Table 6 Mean Scores for Comparative Studies (PSI-TECH)
University Level Students
Efficiency Component Technology Education Students Humanities Students Technicians
Sample for this study
Self confidence 24.34 27.79 16.64 24.23 Approach Avoidance 43.49 50.59 34.14 50.12 Personal Control 15.36 17.54 11.43 14.92 Total 83.19 95.92 63.71 89.08
Table 7 Correlational Analysis of PSI-TECH vs. Problem-solving Dimension
Dimension Self Confidence Approach Avoidance Personal Control Total
#1 Prob. & Design Clarification .365 .455 .394 .486 #2 Develop a Design .297 .150 .338 .262 #3 Model/Prototype .087 .086 .314 .048 #4 Evaluate the Solution .295 .142 .418 .265 Total Score .306 .122 .478 .277
To further refine the analysis of student characteristics, the data were also analyzed by grade level (see Table 8). Note that 12th grade student performance was highest, particularly on Dimensions #2 and #3. This makes sense given the maturity and, in some cases, additional experience with technology classes. Further research is needed to better understand the interesting and complex relationship between students' involvement in the design process, their experience and maturity, and the extent to which they feel confident and in control of the process.
Overall group performance was assessed in order to evaluate the quality of group dynamics and performance. As shown in Table 9, the rubric included items specific to technological design as well as other items that dealt with more general process skills. The lowest group average score was on item #10, the item that is most specific to technological design. This tendency to prematurely select design solutions also occurs with individuals. More research is needed to explore the extent to which group involvement either exacerbates or reduces this "rush to judgment" tendency in design situations.
Table 8 Student Design Performance by Dimension
Dimension Grade 9 Grade 10 Grade 11 Grade 12 m SD m SD m SD m SD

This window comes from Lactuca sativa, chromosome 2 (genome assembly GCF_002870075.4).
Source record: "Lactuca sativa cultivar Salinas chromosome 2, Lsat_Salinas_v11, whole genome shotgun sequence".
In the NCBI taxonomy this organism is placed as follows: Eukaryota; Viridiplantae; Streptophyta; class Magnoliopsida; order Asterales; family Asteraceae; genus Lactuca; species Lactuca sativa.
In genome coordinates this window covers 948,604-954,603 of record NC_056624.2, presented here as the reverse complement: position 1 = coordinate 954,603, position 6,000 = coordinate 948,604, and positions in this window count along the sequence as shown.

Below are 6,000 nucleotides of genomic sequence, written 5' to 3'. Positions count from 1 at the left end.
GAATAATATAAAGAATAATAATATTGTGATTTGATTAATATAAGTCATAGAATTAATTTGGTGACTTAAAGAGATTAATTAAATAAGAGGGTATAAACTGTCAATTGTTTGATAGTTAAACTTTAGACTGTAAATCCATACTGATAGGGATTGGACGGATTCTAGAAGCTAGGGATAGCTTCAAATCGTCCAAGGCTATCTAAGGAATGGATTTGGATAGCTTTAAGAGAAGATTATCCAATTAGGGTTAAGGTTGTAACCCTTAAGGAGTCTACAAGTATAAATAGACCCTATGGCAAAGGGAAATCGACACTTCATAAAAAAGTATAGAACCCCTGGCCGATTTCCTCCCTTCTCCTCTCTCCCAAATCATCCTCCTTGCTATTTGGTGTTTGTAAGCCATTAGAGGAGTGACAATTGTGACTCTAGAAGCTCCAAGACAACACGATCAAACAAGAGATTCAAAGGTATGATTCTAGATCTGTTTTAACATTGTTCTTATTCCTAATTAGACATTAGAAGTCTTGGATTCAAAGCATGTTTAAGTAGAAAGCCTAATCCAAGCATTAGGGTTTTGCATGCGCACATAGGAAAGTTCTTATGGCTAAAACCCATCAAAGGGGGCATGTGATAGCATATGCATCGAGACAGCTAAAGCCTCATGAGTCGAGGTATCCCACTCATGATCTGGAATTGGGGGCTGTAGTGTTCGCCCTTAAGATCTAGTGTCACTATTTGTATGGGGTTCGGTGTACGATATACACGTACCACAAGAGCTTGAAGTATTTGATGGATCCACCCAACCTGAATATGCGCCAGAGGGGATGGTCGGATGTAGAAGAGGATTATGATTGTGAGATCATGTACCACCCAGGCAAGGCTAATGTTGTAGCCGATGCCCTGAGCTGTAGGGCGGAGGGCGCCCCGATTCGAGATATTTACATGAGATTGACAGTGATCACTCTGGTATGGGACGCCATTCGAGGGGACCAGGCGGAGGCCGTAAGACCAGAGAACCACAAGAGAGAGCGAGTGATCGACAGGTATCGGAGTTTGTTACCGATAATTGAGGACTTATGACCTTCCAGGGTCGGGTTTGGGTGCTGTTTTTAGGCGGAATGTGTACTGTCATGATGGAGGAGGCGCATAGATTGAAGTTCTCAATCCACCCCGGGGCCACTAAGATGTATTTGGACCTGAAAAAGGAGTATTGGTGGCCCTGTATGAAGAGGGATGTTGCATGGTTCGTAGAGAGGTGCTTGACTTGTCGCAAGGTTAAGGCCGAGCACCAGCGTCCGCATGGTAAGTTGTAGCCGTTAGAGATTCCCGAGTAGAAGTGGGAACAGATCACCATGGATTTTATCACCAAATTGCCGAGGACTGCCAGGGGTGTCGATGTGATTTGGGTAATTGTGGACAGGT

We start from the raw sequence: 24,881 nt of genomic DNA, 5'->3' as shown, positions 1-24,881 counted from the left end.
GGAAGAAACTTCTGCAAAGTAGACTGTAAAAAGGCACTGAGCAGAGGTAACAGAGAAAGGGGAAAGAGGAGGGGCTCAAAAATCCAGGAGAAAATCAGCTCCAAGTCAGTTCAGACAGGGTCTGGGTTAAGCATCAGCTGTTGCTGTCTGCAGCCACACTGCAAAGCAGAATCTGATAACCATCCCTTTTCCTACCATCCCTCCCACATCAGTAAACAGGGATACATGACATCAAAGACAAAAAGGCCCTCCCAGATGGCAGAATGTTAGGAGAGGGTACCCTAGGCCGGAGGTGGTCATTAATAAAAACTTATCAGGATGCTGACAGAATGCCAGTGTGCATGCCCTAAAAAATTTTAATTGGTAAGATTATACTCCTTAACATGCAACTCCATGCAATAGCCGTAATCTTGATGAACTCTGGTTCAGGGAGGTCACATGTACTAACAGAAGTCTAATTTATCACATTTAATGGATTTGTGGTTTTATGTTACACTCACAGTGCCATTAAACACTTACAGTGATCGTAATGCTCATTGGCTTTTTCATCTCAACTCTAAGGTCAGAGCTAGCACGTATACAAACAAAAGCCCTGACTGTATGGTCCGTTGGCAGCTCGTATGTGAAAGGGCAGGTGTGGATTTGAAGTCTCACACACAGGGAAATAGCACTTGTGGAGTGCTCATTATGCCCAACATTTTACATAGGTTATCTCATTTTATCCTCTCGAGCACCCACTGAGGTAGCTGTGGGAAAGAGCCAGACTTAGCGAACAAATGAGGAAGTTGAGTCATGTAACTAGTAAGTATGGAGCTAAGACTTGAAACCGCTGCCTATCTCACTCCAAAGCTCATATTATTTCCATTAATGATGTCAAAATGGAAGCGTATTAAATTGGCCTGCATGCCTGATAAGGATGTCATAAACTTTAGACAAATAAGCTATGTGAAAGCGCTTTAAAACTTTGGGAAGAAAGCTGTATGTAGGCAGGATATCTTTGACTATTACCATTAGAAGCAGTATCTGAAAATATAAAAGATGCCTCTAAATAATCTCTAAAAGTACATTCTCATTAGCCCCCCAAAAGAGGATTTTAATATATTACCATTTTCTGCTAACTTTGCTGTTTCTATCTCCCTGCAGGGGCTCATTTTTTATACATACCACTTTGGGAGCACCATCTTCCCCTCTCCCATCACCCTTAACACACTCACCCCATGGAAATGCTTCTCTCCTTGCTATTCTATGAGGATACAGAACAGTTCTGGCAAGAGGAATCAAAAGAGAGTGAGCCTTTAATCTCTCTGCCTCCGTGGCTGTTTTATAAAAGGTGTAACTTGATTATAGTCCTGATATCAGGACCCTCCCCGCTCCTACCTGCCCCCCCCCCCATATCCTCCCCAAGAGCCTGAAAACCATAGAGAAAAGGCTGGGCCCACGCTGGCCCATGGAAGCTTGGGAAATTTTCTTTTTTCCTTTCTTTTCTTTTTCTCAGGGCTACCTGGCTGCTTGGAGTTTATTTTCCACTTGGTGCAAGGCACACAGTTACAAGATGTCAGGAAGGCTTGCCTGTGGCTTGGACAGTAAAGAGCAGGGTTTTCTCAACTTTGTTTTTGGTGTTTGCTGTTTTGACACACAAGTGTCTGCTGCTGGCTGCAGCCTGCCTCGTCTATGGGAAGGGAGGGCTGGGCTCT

#1 Prob. & Design Clarification 2.6 .69 2.7 .93 2.9 .49 2.9 .40 #2 Develop a Design 2.5 .73 2.6 .83 2.8 .37 3.1 .76 #3 Model/Prototype 3.1 .86 3.0 .89 3.1 .56 3.3 .42 #4 Evaluate the Solution 2.6 .25 2.4 .55 2.4 .51 2.1 .43 Sample Total 2.7 .61 2.7 .70 2.8 .30 2.9 .40
The findings of the study indicate that, while some areas of performance are strong, other areas could benefit from additional intervention and focus. While the generalizability of these results is limited, the findings suggest that the profession could benefit from more instruction and assessments on teamwork and group processes. This is especially important given the emphasis on group process in the Technological Literacy Standards.
Table 9 Group Evaluation Rubric
m SD 1. As a whole, the group was flexible and adaptable 4.42 0.70 2. All members of the group contributed actively to the process 4.23 0.78 3. The group was able to incorporate diverse personalities and ideas 4.19 0.97 4. The group had the ability to resolve adversity (ideas that didn't work, frustration, etc.) 4.06 0.79 5. There was a good balance between group and individual work 3.92 0.97 6. All members contributed creative ideas to the process 3.79 1.03 7. The group was able to re-energize when the energy level dropped off 3.38 0.64 8. The group was able to critique its own work 3.19 0.47 9. The members achieved an appropriate balance between leadership and follower ship 3.01 0.65 10. The group generated many new ideas rather than prematurely selecting a single solution 2.87 0.81
5 - Absolutely true of this group
4 - Described the group for the most part
3 - Description fit the group about half of the time
2 - Only marginally describes the group
1 - Does not describe the group at all
Conclusions and Recommendations